Telling The Real Stories

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Nate Fiene

Nate Fiene has 20 articles published.

Puerto Rico and poverty: how joining the U.S. could help

in Editorial/Opinion by

A lot of much-needed publicity has come to Puerto Rico following President Trump’s trip there. Needless to say, there was quite a bit of mockery with the President blaming Puerto Rico for “blowing up” the U.S. budget, shooting paper towels to citizens like they were basketballs, and not seeming to believe that water purification tablets actually worked. At the Chronicle, we pride ourselves in going under just the surface layer, and while I am definitely no fan of Trump’s, I’d rather contribute something to a legitimate conversation than repeatedly blast our Orange-In-Chief and be a part of the noise.  You see, Dear Reader, there are differences between U.S. states, Puerto Rico, and U.S. territories. Puerto Rico and the Northern Mariana Islands are commonwealths, but Guam, American Samoa and the U.S. Virgin Islands are territories. These places are indirectly represented by Congress by having a Delegate in the House which may…

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Too early Senate picks

in Editorial/Opinion by

I’m sorry, I couldn’t resist. The Alabama Senate Race has gotten me thinking of how the midterms might shape up. It’s essentially a law of American politics that the midterms are a referendum on the President’s job performance. With many scandals and low favorability ratings for both Republicans in Congress and President Trump, some Democrats are talking about their admittedly slim chances to reclaim the House and Senate. This is an article about the seats most in danger this upcoming midterm election.  1: Jeff Flake (R-AZ)  Flake has never been loved by the Republicans in Arizona. He talked tough in 2012 on a tea party-esque platform, but now also published a book attacking President Trump. He did not like the President at all and has been a critic of him. His primary opponent, Dr. Kelli Ward, has been endorsed by President Trump and has led in nearly every poll since…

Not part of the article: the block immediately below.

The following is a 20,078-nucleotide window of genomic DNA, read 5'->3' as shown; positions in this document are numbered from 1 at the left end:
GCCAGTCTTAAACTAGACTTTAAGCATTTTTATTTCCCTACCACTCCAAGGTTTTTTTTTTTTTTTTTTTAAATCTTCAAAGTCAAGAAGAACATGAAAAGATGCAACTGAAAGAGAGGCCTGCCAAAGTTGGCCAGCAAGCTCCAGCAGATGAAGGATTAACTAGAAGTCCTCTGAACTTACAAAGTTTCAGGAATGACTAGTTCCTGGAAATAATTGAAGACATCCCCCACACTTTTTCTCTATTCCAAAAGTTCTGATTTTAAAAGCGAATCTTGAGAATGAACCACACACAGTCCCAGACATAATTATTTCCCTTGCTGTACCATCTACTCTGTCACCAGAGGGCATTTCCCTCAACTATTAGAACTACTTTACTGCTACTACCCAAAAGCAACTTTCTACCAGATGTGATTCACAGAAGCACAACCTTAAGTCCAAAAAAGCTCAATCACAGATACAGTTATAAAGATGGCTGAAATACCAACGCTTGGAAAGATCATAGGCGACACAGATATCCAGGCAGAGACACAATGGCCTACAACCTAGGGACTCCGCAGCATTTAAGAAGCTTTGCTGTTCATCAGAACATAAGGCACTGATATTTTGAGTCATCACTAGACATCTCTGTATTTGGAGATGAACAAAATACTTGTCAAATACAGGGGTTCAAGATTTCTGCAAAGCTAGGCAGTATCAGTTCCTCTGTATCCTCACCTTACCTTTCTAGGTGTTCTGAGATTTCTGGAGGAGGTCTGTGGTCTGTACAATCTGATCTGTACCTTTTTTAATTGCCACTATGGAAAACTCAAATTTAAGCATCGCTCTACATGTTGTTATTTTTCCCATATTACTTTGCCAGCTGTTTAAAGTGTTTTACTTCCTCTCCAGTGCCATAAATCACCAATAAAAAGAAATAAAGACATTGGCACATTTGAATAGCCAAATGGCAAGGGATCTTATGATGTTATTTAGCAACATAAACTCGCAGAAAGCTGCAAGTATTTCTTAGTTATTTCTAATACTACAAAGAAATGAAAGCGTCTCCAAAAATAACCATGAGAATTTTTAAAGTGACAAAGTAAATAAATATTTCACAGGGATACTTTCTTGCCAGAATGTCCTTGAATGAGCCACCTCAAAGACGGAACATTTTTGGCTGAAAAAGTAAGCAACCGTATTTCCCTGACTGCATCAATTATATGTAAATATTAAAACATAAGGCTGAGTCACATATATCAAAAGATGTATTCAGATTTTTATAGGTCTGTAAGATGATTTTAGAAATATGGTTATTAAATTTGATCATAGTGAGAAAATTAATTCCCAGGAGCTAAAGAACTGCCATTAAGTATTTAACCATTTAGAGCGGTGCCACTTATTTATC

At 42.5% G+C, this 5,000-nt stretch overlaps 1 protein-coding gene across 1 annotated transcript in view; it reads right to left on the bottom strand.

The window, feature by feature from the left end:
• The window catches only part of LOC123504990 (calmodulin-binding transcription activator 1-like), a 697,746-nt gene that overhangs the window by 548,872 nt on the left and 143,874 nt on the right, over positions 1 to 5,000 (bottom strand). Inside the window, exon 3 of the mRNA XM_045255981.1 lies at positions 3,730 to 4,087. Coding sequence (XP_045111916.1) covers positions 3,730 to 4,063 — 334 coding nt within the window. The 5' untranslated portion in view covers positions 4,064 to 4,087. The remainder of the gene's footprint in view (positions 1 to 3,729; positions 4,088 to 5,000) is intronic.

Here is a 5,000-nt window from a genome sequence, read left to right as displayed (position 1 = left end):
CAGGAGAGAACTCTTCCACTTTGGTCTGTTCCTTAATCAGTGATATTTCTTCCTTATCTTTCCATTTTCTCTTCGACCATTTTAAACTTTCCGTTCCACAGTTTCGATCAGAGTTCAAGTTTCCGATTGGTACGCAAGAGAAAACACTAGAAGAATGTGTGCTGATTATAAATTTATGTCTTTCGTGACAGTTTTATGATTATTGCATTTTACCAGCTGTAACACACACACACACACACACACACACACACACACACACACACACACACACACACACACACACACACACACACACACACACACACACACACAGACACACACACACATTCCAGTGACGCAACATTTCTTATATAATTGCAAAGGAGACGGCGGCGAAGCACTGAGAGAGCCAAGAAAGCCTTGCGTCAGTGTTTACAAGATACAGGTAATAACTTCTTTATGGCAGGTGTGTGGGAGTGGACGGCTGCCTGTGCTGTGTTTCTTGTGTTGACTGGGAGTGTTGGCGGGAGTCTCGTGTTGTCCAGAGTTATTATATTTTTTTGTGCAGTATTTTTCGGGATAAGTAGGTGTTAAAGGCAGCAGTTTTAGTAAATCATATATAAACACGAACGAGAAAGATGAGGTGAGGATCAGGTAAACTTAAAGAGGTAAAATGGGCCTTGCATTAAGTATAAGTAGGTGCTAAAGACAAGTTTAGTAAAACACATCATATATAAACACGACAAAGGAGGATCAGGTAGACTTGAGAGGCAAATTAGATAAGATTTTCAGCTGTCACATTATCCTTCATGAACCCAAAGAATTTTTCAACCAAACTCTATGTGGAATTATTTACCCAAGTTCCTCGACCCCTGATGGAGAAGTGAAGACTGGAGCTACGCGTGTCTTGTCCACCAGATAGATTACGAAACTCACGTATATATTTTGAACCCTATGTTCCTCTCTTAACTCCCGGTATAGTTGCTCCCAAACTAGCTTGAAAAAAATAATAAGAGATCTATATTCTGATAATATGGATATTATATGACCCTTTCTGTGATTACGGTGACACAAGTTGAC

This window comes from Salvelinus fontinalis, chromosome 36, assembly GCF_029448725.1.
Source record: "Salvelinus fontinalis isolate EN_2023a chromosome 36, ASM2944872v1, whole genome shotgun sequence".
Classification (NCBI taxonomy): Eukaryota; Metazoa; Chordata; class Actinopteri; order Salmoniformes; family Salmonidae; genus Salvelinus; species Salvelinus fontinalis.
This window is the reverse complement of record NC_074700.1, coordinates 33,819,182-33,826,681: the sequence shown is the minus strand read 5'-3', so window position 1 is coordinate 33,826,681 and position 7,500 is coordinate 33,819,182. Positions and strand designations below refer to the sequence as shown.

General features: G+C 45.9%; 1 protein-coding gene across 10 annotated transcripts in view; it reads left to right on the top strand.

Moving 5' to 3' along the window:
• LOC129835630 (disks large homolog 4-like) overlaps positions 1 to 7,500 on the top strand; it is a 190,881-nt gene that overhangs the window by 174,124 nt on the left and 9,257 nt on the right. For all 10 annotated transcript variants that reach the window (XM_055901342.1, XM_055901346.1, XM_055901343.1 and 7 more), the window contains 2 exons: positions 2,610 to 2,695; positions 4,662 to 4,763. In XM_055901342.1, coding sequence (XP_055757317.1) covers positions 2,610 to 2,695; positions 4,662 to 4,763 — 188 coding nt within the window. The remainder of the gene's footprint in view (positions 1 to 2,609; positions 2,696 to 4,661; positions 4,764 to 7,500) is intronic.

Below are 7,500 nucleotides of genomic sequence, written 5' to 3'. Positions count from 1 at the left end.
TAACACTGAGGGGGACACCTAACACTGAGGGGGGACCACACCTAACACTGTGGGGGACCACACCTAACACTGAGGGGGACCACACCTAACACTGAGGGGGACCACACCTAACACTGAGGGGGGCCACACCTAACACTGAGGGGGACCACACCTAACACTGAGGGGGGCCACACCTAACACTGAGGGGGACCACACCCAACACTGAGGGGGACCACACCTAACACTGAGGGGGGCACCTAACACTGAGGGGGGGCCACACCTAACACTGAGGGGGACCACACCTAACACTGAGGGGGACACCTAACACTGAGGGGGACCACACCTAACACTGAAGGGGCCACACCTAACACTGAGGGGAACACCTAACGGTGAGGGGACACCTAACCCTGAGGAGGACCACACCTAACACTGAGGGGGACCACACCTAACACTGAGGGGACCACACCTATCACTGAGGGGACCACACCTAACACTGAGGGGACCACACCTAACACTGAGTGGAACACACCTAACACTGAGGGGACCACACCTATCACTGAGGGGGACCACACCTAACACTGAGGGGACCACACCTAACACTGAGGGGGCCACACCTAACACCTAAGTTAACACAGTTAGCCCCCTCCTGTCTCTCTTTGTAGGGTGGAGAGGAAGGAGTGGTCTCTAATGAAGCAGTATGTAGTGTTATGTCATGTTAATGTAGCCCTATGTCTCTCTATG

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Tax policy is a huge snooze-fest, but also really important

in Editorial/Opinion/Politics by

Especially among Republicans, you hear the promise of cutting taxes and making government run more efficiently, like a business. Democrats typically talk about making the wealthy pay their “fair share.” For the first time in sixty years, the President is trying to fundamentally change tax policy. I would love to spend pages upon pages critiquing President Trump’s tax policy proposal, but unfortunately, there isn’t much of a proposal to go off of. The President has said he wants to drop the corporate tax rate down to 20 percent, then 15 percent, continuously flip-flopping. He wants to cut the “pass-through” businesses, which includes mom-and-pop shops, law firms, and real estate development. Investments will be able to be deducted immediately, something that will help the economy. So if you’re rich, you’re fine. What about the poor and middle class? You see, these tax cuts may benefit a few middle-class families, but the…

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Looking to get out of your comfort zone? Try a board game!

in Editorial/Opinion by

College is arguably the best societal once-in-a-lifetime experience, even for graduate students like me. If there’s one thing I have come to understand, it’s that we need to make the most of it, expand horizons, and get out of our comfort zones. For some of you, that may be meeting people.  For others, it could be athletics. For me, it was putting down my Xbox controller and kicking it with some classics. Below, in order, are my top five non-electronic games to play while in college (at least once):  #5: Monopoly  Timeless, classic, and a great way to see your friends absolutely lose it. Few games can touch Monopoly’s combination of skill, luck, and spite. If you haven’t played it in ages, take a Saturday or Sunday to remember why it is affectionately nicknamed “The Friendship-Killing Game”.   #4: Diplomacy  Diplomacy is one of the toughest games you’ve never heard of.…

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Repealing and replacing Obamacare… here we go again

in Editorial/Opinion/Politics by